Man, this was a bear of a problem, but well worth the time for the insight and thought process that it teaches. It is too bad the book did not do a better job of supplying an explanation, they seem to offer too much text in other places on not enough here. There were a few times where I was completely stuck and had to comb through my notes for an idea on where to turn to in order to derive the next piece, but I think I did reasonably well. Hyang - in terms of the inflation index calculation, I had a hard time deciding which one I agreed with as well. To me, the book’s method seems the most wrong, in that it takes only 70% of what is a fully FIFO inventory number. {70% of ($24,900 + $3,600) = $19,950}. But as I am typing this this a thought occured… perhaps this “wrongness” is offset because, by definition the COGS also contains a 70/30 split, and doing it cadlag’s way would slightly understate LIFO COGS? Just a thought, my head is spinning from this! In the end though, CFA test, so I would go with CFA rules. (This particular calculation is not mentioned in the errata.)

Yeah, I checked errata too… it did not appear there maybe because nobody confronted this question. So Paul, you are saying 70/30 LIFO/FIFO inventory split implies 70/30 LIFO/FIFO COGS split? That’s getting interesting… sounds reasonable though. Well, in this case, in order to calculate r, we only need Zenab’s change in LIFO Reserve (which is $1500) and its 20x2 beginning inventory under FIFO. So I think we really should focus on converting the LIFO portion of its 20x1 Ending Inventory $24,900 (which is the $17,430) into FIFO. After all, the r is a reference inflation index to calculate Faybech COGS under LIFO. So Faybech COGS(LIFO) = COGS(FIFO) + BI x r We’ve got Faybech’s COGS(FIFO)=$52,000 and BI=$22,300. r is calculated based on Zenab’s converted inventory data, why do you think it would understate LIFO COGS? Where’s the “wrongness” offset?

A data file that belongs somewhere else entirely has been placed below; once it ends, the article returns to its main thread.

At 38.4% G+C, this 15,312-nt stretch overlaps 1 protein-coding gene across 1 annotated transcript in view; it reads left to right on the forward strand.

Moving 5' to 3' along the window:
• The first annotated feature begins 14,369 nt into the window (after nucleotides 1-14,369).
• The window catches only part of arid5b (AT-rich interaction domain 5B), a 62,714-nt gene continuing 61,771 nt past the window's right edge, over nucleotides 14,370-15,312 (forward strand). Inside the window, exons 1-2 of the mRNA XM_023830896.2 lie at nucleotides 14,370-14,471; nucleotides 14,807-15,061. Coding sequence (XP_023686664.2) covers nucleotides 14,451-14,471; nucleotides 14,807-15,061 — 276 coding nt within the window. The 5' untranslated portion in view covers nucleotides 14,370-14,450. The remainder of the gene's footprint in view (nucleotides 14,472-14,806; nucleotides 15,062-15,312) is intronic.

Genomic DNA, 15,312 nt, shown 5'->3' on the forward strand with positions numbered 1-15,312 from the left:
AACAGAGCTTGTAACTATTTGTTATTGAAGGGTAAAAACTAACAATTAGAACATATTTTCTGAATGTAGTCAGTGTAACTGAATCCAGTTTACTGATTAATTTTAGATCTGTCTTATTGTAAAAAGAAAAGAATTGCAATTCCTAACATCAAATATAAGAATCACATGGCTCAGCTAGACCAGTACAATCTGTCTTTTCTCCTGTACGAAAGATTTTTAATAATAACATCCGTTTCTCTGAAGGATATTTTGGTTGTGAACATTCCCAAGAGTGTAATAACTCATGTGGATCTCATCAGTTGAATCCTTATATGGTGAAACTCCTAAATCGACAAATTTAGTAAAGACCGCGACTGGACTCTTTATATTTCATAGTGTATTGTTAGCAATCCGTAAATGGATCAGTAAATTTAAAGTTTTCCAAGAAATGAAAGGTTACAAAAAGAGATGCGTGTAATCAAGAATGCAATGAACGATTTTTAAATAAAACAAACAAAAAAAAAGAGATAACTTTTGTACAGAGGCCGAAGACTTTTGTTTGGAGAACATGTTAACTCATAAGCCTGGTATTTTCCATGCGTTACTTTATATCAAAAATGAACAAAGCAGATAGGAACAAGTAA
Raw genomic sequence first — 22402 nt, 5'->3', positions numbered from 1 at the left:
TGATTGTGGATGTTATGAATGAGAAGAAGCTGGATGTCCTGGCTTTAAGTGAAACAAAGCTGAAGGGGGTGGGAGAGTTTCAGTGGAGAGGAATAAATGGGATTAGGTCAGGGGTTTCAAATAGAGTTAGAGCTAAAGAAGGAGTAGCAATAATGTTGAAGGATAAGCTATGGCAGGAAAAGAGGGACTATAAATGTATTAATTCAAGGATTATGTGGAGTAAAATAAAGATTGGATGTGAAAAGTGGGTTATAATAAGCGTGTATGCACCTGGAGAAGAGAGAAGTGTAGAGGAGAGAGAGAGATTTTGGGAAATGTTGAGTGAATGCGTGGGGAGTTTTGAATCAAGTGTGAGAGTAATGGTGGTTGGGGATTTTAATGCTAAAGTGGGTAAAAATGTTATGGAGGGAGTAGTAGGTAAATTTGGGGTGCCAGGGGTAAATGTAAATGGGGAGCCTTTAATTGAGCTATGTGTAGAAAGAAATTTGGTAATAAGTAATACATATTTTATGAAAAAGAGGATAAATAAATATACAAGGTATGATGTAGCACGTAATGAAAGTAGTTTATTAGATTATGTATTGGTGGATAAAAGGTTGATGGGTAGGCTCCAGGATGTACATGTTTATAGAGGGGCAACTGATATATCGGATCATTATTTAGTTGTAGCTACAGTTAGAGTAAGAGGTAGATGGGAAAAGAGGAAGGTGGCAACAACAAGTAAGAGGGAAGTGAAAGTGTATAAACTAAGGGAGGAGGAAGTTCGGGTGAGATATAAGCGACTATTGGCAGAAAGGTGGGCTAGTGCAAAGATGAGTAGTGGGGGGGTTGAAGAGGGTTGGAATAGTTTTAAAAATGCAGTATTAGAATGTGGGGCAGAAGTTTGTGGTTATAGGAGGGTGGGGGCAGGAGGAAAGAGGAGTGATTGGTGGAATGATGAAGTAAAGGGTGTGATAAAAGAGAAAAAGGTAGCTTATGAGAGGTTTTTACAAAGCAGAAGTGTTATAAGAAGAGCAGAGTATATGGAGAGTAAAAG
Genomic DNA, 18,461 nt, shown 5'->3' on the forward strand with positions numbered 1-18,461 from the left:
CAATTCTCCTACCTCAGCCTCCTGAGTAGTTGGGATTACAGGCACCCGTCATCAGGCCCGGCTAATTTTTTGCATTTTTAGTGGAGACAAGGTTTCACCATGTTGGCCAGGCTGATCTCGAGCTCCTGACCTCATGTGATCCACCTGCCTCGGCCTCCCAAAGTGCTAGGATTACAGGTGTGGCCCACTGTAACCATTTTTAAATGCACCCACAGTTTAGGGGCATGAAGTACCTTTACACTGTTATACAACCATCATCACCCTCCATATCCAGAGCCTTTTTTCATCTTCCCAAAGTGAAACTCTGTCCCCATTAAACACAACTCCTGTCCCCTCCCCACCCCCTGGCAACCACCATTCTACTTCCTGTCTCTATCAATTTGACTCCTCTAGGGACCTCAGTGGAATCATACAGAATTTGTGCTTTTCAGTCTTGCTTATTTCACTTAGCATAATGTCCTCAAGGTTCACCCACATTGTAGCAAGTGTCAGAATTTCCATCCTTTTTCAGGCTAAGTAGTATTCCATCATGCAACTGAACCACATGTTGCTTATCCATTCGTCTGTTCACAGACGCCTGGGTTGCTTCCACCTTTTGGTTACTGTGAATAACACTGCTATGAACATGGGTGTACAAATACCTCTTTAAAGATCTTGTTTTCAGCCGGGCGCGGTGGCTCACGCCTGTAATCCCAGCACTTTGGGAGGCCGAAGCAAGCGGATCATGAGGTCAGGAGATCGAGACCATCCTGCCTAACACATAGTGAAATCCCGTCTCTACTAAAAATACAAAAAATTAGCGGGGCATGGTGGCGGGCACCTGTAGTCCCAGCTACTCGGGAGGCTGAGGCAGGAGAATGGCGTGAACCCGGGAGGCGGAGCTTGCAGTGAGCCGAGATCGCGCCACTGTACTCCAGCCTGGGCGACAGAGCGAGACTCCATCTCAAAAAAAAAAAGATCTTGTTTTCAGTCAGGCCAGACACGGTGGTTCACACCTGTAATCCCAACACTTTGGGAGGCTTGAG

Hyang, >>“why do you think it would understate LIFO COGS? Where’s the “wrongness” offset?” I’m not sure of anything, it was just a thought that occurred to me a moment before I posted. I think you *might* prove it with this formula: BI + Purchases = EI + COGS Problem is that we have neither EI or BI for LIFO, and the book indicates that these are not possible to compute in the answer section. However, given that only purchases do not change based on the accounting methods, I would say that yes, a 70/30 split in inventory means a 70/30 split of COGS, else the equation would fall out of balance. Remember, the LIFO/FIFO adjustments merely shift around the allocation of costs, but they must go somewhere and they cannot change, costs are costs, matter cannot be created or destroyed, etc. I don’t mean to cop out, I’m having a hard enough time trying to muster up the energy to study after this wild day in the markets. Moreover, I’m afraid I just don’t have the knowledge to carry this discussion any further. We need an accounting expert. BusProf, where are you??

Chi Paul Wrote: ------------------------------------------------------- > I don’t mean to cop out, I’m having a hard enough > time trying to muster up the energy to study after > this wild day in the markets. I guess everyone was somewhat distracted by these massive market shifts. Indeed it’s hard to get into the books while the market was wild and crazy… Have you heard the Russian stock markets have been ordered closed for a second day and maybe more days? And British halted short selling in financial? (why not halt default credit swap???) Had US done the same, maybe LEH and MER won’t die that fast. What a shame! sigh… All US banks in the next five years will be divided by 2?